Frangieh, too, lost his father to political violence. In June 1978, three years into Lebanon’s 16-year civil war, when Frangieh was only 11 years old, gunmen from the Phalange, a rival Christian militia, stormed his family’s summer residence near the town of Ehden in north Lebanon. They killed his father, Tony, mother, Vera, his three-year-old sister, Jehane, a maid, a chauffeur, and the family dog as well as around 35 militiamen.
The young Suleiman then swore to avenge his murdered family in accordance with the traditions of vendetta in the Levant.
In one of the many ironies that color Lebanese politics, Frangieh’s bid for the presidency has put him head to head against Mr. Geagea, now Hariri’s ally, who as a rising star in the Phalange militia in 1978 played a key role in the raid in which Frangieh’s family was murdered.
A Frangieh presidency “must be in his [Geagea’s] nightmares,” says Mr. Atallah. “This is like his ghosts from the past holding one of the key positions in the country for the Maronites.”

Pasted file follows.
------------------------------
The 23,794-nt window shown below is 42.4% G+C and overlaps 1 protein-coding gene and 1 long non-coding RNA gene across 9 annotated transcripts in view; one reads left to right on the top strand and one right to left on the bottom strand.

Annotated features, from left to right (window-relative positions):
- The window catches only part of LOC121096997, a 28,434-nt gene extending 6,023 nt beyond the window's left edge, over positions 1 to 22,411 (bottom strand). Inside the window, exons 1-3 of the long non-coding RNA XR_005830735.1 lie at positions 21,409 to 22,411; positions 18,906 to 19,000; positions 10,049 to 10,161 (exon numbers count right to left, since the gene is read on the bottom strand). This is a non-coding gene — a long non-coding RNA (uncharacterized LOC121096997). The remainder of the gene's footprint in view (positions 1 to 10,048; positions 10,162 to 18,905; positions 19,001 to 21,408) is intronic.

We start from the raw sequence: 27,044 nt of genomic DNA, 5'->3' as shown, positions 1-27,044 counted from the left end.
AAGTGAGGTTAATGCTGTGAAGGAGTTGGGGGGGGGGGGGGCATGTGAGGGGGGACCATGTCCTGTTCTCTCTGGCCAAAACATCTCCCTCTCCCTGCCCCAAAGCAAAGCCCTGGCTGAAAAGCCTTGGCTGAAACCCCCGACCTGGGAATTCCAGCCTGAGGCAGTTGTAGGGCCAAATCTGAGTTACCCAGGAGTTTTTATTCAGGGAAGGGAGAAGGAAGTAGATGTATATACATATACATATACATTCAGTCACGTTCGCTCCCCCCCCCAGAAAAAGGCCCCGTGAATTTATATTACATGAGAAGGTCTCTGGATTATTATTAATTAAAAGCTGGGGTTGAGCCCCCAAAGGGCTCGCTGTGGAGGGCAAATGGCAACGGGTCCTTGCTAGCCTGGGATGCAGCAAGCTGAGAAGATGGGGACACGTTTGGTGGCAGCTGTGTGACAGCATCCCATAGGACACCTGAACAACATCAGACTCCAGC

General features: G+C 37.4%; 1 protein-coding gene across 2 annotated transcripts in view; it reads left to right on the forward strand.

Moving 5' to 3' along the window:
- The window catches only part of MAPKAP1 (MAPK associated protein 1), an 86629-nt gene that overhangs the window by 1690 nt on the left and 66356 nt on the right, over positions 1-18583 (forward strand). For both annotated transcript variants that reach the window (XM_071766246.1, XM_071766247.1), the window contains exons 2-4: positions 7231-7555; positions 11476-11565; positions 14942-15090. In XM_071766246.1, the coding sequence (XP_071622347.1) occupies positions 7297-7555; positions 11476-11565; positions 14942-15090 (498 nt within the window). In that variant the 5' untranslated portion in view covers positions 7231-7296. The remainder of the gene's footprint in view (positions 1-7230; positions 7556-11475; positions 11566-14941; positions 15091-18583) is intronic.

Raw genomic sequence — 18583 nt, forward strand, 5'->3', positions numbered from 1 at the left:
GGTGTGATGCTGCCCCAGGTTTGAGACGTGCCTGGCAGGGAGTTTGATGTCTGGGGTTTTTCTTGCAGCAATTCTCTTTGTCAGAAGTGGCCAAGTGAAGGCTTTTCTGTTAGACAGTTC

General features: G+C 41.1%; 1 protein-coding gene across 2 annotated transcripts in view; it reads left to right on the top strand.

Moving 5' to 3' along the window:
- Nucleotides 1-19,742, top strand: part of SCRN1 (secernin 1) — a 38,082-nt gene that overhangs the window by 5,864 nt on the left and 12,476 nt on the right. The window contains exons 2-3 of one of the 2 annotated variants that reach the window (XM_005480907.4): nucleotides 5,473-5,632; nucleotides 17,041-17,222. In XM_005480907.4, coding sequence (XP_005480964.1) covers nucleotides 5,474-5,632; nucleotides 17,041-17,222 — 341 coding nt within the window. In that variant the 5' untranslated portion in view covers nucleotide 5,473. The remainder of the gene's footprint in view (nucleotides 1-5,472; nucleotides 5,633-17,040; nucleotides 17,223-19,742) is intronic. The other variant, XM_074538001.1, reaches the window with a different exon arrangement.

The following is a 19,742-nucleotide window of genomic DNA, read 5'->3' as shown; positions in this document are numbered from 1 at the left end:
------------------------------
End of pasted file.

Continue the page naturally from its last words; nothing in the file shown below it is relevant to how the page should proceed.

In 2008, Geagea apologized for the Ehden killings but insisted that he was shot in the arm and returned home prior to the actual assault on the Frangieh family home. Frangieh rejected the apology as half-hearted, saying “I am not in a hurry to offer him gifts or to clear his slate.”
For proposed deal, more wrangling ahead
Another rival for the presidency is Amin Gemayel, a previous head of state in the 1980s whose brother, Bashir Gemayel, was the man who ordered the 1978 hit on Tony Frangieh. In September 1982, Bashir Gemayel, who had just been elected president but not sworn in, was killed in a bomb explosion for which Syria was blamed. At the time, Frangieh’s grandfather, also named Suleiman and a president in the early 1970s, said in response to Bashir Gemayel’s death: “Unhappily, I was not responsible for this act of vengeance.”
For now, the fate of the Frangieh-Hariri proposal hangs in the balance amid all the bargaining and brinkmanship. Jumblatt, whose own father was murdered in 1977 – allegedly on the orders of then Syrian President Hafez al-Assad – is pessimistic that the deal will survive the squabbling and rivalries of the Maronite candidates.
“They [the Maronites] will never change. They are the masters of self-suicide,” he says ruefully.